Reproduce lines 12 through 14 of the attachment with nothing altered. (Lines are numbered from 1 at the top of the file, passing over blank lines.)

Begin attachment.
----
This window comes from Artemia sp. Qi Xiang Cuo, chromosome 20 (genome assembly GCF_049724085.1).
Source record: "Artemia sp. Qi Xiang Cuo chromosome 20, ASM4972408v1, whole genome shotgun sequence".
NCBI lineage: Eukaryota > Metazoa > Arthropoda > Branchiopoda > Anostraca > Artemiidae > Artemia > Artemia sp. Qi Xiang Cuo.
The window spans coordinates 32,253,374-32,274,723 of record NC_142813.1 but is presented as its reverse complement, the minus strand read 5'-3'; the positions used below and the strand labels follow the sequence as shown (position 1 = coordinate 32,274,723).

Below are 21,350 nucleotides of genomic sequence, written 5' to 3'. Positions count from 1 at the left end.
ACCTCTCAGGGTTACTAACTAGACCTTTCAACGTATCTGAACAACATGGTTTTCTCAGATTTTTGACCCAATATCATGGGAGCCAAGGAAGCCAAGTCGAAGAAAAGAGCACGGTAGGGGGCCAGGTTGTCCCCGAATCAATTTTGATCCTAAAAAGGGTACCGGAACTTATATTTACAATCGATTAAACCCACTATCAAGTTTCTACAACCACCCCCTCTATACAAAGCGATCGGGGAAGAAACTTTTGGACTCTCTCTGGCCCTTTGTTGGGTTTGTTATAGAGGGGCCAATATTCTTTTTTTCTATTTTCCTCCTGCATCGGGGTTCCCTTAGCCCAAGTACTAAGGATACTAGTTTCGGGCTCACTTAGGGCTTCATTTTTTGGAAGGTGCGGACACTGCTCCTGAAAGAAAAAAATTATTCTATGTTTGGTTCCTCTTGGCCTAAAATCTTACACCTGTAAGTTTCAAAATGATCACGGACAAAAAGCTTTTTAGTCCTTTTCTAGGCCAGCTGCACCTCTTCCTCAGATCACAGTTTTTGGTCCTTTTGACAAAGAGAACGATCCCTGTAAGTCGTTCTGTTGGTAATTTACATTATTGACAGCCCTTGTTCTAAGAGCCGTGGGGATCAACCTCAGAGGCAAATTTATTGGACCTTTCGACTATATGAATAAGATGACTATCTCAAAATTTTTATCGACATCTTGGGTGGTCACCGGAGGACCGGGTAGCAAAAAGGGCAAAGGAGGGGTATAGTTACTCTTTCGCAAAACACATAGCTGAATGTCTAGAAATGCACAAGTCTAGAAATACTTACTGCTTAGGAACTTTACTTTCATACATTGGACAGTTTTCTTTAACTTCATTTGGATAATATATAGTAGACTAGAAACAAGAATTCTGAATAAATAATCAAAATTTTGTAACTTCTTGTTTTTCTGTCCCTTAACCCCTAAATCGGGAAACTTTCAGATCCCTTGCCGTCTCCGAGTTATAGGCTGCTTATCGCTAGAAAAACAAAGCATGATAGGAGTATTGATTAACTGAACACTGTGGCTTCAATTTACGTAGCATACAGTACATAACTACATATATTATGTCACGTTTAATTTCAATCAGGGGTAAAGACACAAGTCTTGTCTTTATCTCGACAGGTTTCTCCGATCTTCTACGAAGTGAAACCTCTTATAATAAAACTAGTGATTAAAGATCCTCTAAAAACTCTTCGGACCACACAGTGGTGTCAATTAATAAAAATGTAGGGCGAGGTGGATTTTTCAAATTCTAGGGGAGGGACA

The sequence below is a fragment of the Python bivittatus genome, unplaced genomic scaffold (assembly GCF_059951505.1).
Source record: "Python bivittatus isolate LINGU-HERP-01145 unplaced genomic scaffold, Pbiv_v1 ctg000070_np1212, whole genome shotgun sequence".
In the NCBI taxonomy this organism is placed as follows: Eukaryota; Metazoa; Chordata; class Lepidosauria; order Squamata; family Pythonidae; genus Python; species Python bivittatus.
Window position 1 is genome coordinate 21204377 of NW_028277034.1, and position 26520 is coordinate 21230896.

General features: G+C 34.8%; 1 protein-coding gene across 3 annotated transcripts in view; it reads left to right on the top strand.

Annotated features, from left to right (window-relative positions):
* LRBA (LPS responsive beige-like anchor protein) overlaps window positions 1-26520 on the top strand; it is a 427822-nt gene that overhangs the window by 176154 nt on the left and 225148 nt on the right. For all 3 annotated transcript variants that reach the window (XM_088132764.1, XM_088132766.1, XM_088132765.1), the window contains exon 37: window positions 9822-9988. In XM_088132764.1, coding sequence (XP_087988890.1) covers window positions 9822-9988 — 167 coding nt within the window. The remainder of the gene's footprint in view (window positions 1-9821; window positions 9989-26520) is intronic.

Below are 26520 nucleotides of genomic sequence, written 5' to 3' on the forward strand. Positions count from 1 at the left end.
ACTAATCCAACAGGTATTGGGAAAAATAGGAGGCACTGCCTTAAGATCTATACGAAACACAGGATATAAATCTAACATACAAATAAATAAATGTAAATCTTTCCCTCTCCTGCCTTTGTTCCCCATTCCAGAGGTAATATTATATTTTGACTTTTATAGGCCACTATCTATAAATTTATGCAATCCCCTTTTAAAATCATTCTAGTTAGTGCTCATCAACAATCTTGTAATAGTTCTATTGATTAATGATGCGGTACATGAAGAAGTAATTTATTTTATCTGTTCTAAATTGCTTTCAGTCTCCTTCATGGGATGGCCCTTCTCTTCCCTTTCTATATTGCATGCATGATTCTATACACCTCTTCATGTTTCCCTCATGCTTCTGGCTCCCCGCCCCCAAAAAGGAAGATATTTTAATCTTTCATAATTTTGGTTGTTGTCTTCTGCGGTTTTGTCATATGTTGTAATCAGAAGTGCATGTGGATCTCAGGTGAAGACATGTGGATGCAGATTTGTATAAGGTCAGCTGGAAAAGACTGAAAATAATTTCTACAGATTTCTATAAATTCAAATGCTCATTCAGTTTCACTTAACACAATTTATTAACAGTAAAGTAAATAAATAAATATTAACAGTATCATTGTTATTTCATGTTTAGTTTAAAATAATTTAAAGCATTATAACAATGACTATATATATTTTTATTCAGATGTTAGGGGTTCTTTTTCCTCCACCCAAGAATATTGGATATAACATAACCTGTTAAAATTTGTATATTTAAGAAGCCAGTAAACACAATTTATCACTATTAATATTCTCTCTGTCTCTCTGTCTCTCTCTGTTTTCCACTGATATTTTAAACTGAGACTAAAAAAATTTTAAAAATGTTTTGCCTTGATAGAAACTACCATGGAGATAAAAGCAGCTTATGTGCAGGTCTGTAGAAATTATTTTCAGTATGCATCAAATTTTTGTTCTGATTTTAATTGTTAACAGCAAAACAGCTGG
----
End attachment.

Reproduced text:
Annotated features, from left to right (window-relative positions):
* LRBA (LPS responsive beige-like anchor protein) overlaps window positions 1-26520 on the top strand; it is a 427822-nt gene that overhangs the window by 176154 nt on the left and 225148 nt on the right. For all 3 annotated transcript variants that reach the window (XM_088132764.1, XM_088132766.1, XM_088132765.1), the window contains exon 37: window positions 9822-9988. In XM_088132764.1, coding sequence (XP_087988890.1) covers window positions 9822-9988 — 167 coding nt within the window. The remainder of the gene's footprint in view (window positions 1-9821; window positions 9989-26520) is intronic.

Below are 26520 nucleotides of genomic sequence, written 5' to 3' on the forward strand. Positions count from 1 at the left end.